Since 2009, many of the occupants of the agency’s corner office have been unable to hold the job for the first entire three-year term. Mr Njiraini sailed through his first term – albeit having had to fight numerous battles – but it is now unclear whether he will finish his second term following his suspension.
He was initially appointed CEO in an acting capacity in June 2019 and confirmed two months later on August 30 by the then Trade Cabinet Secretary Peter Munya. He was the substantive replacement for Mr Ongwae.
Trouble would, however, find him immediately. In March 2020, a report table in Parliament showed that in interviews to find the replacement for Mr Ongwae, the National Standards Council, which is equivalent to a board of directors for Kebs, had ranked Mr Njiraini sixth with a score of 64 per cent. The best candidate had a score of 76 per cent.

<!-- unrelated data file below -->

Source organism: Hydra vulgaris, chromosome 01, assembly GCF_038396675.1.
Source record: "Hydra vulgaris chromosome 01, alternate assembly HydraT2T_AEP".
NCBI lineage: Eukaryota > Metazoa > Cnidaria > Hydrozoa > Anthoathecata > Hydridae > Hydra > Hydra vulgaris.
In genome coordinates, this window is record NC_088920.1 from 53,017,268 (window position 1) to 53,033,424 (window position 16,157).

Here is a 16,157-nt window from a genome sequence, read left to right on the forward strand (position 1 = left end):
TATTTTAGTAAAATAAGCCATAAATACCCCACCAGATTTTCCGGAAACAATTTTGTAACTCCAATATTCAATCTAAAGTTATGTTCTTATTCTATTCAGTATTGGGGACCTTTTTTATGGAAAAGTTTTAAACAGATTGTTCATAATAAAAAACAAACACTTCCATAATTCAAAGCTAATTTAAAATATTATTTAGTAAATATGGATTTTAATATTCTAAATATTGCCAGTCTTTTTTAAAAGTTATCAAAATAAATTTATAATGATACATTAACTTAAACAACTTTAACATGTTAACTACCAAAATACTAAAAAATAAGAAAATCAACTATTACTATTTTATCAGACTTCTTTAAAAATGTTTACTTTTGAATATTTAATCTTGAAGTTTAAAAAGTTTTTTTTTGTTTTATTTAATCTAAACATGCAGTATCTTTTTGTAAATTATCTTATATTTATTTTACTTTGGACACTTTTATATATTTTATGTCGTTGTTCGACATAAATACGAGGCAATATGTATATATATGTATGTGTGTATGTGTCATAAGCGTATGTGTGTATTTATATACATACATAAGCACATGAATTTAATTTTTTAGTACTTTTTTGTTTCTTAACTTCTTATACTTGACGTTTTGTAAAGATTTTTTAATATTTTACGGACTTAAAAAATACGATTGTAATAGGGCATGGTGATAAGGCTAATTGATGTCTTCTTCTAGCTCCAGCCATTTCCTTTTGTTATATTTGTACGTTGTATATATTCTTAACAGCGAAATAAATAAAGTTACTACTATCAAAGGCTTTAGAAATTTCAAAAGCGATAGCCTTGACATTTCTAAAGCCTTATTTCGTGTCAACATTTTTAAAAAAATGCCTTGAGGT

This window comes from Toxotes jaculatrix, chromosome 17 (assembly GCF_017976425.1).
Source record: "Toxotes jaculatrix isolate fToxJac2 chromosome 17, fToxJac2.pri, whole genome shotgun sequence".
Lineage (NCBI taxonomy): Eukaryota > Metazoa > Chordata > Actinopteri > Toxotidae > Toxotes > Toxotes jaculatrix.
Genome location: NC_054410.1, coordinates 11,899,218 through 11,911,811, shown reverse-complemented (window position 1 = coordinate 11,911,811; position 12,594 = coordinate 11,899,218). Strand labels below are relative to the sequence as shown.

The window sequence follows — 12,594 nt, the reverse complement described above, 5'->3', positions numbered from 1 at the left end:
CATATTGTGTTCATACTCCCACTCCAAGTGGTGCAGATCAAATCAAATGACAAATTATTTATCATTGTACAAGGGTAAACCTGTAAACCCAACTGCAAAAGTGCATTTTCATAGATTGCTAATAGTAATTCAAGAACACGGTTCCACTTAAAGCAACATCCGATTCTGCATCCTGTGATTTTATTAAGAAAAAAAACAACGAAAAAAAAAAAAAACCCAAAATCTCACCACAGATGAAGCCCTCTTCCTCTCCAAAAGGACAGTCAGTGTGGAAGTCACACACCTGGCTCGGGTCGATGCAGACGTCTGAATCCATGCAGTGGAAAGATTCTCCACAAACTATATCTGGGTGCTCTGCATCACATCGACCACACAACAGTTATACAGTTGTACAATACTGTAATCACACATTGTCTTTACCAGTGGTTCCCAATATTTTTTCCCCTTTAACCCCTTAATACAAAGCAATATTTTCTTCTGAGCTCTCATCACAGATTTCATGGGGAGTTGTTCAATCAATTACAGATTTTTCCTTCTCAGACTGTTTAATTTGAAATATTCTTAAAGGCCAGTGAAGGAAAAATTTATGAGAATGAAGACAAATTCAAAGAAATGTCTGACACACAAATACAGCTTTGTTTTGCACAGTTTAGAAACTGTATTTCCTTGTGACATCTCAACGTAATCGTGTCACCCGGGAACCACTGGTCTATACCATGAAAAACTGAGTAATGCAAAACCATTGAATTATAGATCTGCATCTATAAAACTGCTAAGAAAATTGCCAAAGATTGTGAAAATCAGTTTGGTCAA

He survived but controversy would follow when his appointment was in May 2022 revoked by the Employment and Labour Relations Court, which noted that the hiring had not met the Constitutional threshold.
The court said the Trade and Industry Ministry had specifically failed to undertake competitive recruitment and that the process lacked public participation.
Following the revocation, the Trade and Industry Ministry tapped Esther Ngari as the interim boss. Ms Ngari was last week appointed as acting managing director following Mr Njiraini’s suspension. In June 2022, Mr Njiraini was reinstated after appealing the decision by the Employment and Labour Court at the Court of Appeal. He would stay in office until the case was heard and determined by the Court of Appeal.